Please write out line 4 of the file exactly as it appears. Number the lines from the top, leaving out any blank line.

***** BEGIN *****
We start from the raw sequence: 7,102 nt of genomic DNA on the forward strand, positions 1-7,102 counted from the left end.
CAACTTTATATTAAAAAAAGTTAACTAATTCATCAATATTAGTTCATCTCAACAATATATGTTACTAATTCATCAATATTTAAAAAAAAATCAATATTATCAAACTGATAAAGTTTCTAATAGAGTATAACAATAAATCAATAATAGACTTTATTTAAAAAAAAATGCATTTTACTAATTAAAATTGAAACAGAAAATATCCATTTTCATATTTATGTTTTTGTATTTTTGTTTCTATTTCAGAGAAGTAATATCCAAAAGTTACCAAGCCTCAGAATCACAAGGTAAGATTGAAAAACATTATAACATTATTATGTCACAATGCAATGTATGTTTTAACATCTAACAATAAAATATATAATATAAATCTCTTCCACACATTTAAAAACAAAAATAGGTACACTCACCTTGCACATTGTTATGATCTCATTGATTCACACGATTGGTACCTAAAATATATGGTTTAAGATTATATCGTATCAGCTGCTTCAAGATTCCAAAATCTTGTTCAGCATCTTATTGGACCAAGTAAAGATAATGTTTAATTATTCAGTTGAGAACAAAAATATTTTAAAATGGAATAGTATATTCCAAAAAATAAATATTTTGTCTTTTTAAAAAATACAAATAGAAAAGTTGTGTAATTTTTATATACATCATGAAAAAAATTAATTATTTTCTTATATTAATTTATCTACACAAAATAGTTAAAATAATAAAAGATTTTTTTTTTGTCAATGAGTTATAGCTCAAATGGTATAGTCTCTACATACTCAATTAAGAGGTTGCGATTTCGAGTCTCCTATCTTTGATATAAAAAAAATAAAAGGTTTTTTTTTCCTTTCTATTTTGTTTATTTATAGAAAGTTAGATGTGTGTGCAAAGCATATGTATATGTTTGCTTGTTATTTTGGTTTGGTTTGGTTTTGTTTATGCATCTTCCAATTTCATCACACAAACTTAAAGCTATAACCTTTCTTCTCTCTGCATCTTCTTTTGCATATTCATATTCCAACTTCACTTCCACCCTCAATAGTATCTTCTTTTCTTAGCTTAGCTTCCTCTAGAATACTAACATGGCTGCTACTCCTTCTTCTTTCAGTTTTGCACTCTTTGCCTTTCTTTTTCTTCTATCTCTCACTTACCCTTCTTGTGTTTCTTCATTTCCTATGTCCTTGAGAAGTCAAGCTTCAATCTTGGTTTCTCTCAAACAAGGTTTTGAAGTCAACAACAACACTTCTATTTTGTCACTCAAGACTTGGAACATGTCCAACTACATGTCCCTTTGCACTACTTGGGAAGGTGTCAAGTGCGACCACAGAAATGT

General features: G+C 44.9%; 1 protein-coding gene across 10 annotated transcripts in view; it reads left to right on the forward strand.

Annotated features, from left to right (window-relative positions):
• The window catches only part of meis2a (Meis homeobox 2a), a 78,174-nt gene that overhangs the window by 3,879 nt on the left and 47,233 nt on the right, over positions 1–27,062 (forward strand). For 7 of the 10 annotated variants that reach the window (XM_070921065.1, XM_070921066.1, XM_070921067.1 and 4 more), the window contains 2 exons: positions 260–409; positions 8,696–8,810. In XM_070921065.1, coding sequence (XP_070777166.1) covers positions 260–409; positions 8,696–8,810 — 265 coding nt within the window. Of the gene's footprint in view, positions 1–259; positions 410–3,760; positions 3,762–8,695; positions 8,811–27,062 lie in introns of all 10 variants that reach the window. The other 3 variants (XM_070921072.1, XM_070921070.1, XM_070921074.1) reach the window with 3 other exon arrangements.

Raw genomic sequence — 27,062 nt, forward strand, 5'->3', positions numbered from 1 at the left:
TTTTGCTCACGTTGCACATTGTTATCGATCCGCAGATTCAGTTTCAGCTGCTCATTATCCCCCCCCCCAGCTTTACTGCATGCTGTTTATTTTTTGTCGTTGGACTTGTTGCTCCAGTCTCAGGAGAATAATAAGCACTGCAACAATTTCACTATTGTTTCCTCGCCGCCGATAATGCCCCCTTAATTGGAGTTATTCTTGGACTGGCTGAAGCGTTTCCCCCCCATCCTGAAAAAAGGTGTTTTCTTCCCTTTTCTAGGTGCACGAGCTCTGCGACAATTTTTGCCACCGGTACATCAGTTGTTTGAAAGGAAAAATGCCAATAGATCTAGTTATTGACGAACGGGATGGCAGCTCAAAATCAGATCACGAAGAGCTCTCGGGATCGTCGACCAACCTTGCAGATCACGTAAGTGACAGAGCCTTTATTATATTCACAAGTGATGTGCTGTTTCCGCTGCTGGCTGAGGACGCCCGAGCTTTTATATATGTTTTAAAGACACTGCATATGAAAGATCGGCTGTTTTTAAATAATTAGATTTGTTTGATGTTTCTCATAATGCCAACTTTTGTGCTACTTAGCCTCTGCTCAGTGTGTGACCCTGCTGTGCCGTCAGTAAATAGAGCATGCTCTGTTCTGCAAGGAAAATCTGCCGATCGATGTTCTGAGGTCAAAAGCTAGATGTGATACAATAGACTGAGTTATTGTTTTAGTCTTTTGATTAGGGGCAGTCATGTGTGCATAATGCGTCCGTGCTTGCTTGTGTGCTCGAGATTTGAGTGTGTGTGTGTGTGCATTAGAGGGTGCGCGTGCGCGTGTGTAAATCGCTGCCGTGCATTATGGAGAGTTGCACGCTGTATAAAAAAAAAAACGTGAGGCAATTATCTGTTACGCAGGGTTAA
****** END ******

Annotated features, from left to right (window-relative positions):